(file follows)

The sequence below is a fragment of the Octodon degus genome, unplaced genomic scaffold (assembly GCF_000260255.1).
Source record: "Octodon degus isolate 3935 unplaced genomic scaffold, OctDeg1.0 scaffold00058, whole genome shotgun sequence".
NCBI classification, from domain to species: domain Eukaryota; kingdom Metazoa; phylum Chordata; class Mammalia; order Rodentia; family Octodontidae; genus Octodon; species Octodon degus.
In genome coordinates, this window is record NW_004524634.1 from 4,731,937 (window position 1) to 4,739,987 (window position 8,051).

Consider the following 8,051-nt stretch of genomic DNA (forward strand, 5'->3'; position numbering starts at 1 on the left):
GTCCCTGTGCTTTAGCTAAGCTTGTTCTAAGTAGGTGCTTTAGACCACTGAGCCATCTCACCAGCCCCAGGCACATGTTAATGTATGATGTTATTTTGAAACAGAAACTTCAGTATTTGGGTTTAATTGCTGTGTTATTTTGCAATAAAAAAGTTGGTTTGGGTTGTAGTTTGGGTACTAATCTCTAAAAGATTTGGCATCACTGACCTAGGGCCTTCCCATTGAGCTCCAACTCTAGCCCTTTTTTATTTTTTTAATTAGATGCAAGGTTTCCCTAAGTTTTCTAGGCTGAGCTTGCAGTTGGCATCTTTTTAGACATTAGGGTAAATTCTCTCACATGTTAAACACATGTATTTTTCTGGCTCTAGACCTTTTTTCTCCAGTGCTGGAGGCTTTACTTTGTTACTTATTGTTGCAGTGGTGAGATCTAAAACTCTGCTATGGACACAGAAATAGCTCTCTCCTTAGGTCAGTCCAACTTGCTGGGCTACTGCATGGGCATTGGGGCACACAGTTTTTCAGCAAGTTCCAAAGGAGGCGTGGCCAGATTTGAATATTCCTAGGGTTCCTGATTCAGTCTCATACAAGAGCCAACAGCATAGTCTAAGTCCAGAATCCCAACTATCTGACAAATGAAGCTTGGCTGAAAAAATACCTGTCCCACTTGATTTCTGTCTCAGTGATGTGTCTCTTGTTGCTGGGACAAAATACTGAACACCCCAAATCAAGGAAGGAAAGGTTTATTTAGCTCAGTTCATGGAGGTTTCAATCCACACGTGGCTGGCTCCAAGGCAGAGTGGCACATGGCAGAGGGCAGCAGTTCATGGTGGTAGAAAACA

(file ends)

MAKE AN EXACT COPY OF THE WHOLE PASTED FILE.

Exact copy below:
The sequence below is a fragment of the Octodon degus genome, unplaced genomic scaffold (assembly GCF_000260255.1).
Source record: "Octodon degus isolate 3935 unplaced genomic scaffold, OctDeg1.0 scaffold00058, whole genome shotgun sequence".
NCBI classification, from domain to species: domain Eukaryota; kingdom Metazoa; phylum Chordata; class Mammalia; order Rodentia; family Octodontidae; genus Octodon; species Octodon degus.
In genome coordinates, this window is record NW_004524634.1 from 4,731,937 (window position 1) to 4,739,987 (window position 8,051).

Consider the following 8,051-nt stretch of genomic DNA (forward strand, 5'->3'; position numbering starts at 1 on the left):
GTCCCTGTGCTTTAGCTAAGCTTGTTCTAAGTAGGTGCTTTAGACCACTGAGCCATCTCACCAGCCCCAGGCACATGTTAATGTATGATGTTATTTTGAAACAGAAACTTCAGTATTTGGGTTTAATTGCTGTGTTATTTTGCAATAAAAAAGTTGGTTTGGGTTGTAGTTTGGGTACTAATCTCTAAAAGATTTGGCATCACTGACCTAGGGCCTTCCCATTGAGCTCCAACTCTAGCCCTTTTTTATTTTTTTAATTAGATGCAAGGTTTCCCTAAGTTTTCTAGGCTGAGCTTGCAGTTGGCATCTTTTTAGACATTAGGGTAAATTCTCTCACATGTTAAACACATGTATTTTTCTGGCTCTAGACCTTTTTTCTCCAGTGCTGGAGGCTTTACTTTGTTACTTATTGTTGCAGTGGTGAGATCTAAAACTCTGCTATGGACACAGAAATAGCTCTCTCCTTAGGTCAGTCCAACTTGCTGGGCTACTGCATGGGCATTGGGGCACACAGTTTTTCAGCAAGTTCCAAAGGAGGCGTGGCCAGATTTGAATATTCCTAGGGTTCCTGATTCAGTCTCATACAAGAGCCAACAGCATAGTCTAAGTCCAGAATCCCAACTATCTGACAAATGAAGCTTGGCTGAAAAAATACCTGTCCCACTTGATTTCTGTCTCAGTGATGTGTCTCTTGTTGCTGGGACAAAATACTGAACACCCCAAATCAAGGAAGGAAAGGTTTATTTAGCTCAGTTCATGGAGGTTTCAATCCACACGTGGCTGGCTCCAAGGCAGAGTGGCACATGGCAGAGGGCAGCAGTTCATGGTGGTAGAAAACA